Hurricane Preparedness Week is here. Are you ready?

May 6, 2019

The official start to hurricane season is a few weeks away and those who are under the threat of a storm should be preparing now.

Monday marks the beginning of National Hurricane Preparedness week, and experts say now is the time to start preparing.

Officials say those at risk should ask themselves now if they are staying or going if a storm threatens to make landfall.

If you’re planning to stay - make sure you have a disaster kit. What you need is pretty basic and shouldn’t cost you a lot.

Some items include water, a flashlight, food, plus your cellphone and charger.

Gov. Roy Cooper on Monday issued a proclamation about the week.

“North Carolina has been hit by two huge storms in two years, and we know from experience that any storm should be taken seriously,” he said. “We hope and pray that North Carolina will be spared this hurricane season, but we must do everything we can to be prepared. Now is the time to get ready to protect your home and family from the next hurricane.”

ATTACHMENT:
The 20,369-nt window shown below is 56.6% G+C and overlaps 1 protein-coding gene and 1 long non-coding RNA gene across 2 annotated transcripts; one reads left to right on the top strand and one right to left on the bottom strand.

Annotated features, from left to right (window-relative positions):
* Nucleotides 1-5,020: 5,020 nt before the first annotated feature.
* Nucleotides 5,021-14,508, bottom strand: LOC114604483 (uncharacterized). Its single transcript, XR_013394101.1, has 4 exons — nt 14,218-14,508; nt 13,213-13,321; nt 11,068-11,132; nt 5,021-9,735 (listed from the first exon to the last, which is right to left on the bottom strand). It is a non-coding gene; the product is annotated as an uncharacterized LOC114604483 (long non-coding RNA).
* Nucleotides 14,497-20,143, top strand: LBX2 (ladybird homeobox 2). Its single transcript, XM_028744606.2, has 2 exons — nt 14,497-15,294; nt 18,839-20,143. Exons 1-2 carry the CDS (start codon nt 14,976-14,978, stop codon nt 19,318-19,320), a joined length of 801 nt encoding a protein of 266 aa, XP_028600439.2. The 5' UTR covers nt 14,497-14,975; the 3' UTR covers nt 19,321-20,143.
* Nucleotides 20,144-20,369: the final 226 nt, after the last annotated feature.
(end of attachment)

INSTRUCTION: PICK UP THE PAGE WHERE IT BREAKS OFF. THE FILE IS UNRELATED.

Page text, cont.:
In many instances, North Carolina is still recovering from last year’s hurricane season.

Hurricane Florence killed 22 people across three Southeastern states, was the ninth most destructive storm in terms of property damage in U.S. history and spawned 44 tornadoes, according to a report from the National Hurricane Center.

The report described Florence as “a long-lived, category 4 hurricane” which was named on Aug. 31 and lingered until Sept. 17. The hurricane made landfall along the southeastern coast of North Carolina as a Category 1 storm.

Fifteen people were killed in North Carolina, the report said, with 11 of those dying because of flooding. Four people were killed in South Carolina, all from flooding. In each instance, people either drove into floodwaters or were swept off the road by floodwaters.

In all, Florence made an impact on four states. Damage from Florence was estimated at $24 billion. North Carolina bore the brunt of that total, with an estimated $22 billion in damage. Another $2 billion in damage was recorded in South Carolina and $200 million in Virginia.

According to the governor’s office, residents should: